A nice smelling odour will encourage gamblers to gamble more money (Hirsch, 1995) but this is not universal as another ambient smell had no effect. Some evidence proposes that merely the presence of smell can effect evaluations made by the consumer and their shopping behaviours (Spangenberg et al,1996). The addition of a smell meant that consumers were more likely to underestimate the time spent there and therefore may spend more time browsing. This could be used as an advantage on two levels – consumers may be more likely to buy something and also from an appearance perspective the store will look busier and more popular.

One of the most outstanding retailers that uses smell to it’s advantage is Subway.

It is a stong appetising smell which you will smell before even entering the store with the help of fans that push the smell outside. This smell has had a huge effect which has even led to many Facebook appreciation groups. This is just one example with over 45k people liking it:

https://www.facebook.com/pages/Dear-Subway-your-store-smells-amazing/354534185751?fref=ts

But what about places that do not naturally have a smell such as HMV or The Hilton?  Research shows that as long as the smell is percieved to be associated with the store type then it will have a positive effect on consumers. A good example of this would be coffee and a bookshop. If however the smell is viewed as pleasant but unassociated it will have negative effects.

Looking at the effect of music within a store Hue et al (1997) found that if music was pleasurable it altered perceived waiting time and also positively effects interactions between consumer and company employee (Dube  et al, 1995).  From a sales perspective Classical music encourages increased sales on wine when played throughout the store (Areni & Kim, 1993). This could possibly attributed to mental associations between this genre of music with wealth and sophistication. This is arguably an example of priming as it effects the mood and expectations of the consumer.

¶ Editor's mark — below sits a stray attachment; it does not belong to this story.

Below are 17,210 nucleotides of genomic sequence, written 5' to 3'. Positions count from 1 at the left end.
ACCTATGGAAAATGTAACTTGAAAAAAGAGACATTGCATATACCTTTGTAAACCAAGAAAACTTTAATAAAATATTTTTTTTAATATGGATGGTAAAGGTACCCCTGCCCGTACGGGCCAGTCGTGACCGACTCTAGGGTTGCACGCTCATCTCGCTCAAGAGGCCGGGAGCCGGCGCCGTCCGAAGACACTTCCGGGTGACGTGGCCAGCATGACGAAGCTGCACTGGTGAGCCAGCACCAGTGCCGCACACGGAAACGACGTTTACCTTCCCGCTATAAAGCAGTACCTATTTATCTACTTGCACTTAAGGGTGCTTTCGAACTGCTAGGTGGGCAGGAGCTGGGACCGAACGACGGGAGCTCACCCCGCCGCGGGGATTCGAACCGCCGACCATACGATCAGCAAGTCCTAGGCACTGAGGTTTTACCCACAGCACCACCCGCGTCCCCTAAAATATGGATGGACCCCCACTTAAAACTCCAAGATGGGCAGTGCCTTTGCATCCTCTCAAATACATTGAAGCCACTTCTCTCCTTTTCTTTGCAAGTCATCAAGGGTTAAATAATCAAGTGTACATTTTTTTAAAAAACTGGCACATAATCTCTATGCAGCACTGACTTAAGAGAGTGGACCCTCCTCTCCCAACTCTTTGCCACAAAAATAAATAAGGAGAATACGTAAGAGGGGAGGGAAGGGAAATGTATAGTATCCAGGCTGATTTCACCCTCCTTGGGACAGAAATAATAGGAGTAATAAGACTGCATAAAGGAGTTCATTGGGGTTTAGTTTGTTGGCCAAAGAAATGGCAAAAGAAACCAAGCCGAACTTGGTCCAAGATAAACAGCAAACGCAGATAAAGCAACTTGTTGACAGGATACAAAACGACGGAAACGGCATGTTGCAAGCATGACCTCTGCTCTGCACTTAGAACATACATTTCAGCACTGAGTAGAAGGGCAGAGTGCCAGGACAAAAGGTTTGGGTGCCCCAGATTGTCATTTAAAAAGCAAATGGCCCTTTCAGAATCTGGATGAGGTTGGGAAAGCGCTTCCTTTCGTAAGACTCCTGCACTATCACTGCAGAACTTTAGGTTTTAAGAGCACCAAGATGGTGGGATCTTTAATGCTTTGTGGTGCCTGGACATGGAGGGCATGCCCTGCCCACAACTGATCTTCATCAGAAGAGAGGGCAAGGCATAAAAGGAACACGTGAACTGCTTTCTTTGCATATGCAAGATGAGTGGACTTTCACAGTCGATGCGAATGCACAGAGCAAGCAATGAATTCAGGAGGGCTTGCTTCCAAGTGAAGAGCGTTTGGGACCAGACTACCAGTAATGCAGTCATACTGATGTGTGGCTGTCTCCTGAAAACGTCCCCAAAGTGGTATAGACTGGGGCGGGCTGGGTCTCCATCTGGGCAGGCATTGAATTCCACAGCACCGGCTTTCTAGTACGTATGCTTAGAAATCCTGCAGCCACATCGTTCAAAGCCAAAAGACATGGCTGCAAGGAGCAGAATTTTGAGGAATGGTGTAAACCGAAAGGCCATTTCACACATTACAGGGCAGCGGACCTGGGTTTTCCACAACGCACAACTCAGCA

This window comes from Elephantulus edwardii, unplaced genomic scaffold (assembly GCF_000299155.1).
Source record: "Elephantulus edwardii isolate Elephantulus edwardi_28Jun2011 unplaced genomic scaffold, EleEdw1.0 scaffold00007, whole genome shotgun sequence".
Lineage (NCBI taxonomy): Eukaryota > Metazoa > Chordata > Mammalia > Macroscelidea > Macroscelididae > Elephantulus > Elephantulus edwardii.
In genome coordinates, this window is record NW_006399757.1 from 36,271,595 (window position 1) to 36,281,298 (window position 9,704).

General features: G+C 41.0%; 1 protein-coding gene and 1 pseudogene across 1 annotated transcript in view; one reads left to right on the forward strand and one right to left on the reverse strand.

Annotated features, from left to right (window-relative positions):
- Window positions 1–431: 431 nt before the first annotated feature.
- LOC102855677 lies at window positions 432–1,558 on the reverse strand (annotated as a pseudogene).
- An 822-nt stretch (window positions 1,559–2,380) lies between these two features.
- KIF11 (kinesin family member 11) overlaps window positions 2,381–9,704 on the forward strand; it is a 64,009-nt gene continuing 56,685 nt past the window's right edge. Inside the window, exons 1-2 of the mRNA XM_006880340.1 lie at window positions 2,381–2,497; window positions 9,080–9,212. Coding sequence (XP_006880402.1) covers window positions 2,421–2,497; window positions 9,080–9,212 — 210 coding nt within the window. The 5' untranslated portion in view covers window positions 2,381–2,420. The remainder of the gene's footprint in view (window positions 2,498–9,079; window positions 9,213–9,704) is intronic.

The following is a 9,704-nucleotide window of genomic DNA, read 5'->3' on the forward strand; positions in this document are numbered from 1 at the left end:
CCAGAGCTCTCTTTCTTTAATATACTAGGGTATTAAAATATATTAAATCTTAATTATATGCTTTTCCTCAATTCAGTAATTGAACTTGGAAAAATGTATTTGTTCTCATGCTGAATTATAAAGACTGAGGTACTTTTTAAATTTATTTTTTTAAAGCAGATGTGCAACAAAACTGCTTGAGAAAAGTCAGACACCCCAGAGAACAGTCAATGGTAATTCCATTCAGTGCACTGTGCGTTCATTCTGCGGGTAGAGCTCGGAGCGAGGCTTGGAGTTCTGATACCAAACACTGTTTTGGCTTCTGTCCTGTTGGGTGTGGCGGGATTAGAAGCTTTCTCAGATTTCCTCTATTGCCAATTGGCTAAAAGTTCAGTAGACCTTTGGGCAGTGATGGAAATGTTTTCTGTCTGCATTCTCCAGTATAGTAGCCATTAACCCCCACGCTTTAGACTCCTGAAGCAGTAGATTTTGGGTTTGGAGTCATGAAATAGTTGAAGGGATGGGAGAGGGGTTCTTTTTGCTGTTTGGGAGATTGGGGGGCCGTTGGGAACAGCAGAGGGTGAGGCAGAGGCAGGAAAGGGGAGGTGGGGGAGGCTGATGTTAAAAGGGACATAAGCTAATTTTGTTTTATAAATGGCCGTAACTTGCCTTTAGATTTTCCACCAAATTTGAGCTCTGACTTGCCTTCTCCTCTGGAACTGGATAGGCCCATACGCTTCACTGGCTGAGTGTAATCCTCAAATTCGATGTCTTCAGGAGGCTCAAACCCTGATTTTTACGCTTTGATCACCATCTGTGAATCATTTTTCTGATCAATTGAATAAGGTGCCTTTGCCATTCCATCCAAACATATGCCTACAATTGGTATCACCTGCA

It must also be noted that younger and older consumers have different musical in-store preferences which could be used to segment effectively when making audio choices (Yalch & Spangberg, 1990)

The realisations of how smell and audio can significantly effect consumers has led to the creation of new companies such Mood Media offering services to use this data to customise the shopping environment effectively.

Although quite a new company they already work in 30 different countries with over 800 retail chains and have many global clients including HMV, Volkswagen, H&M, Hilton and ING. Based on the wealth of evidence, some of which mentioned here, this demand for their services seems understandable and a smart business move. Just last year McDonald employed Mood Media to produce customised music for their stores in Poland, a place where there are already a lot of sensory stimuli.  I propose that because of this the effects of sound will be much reduced. What do you think?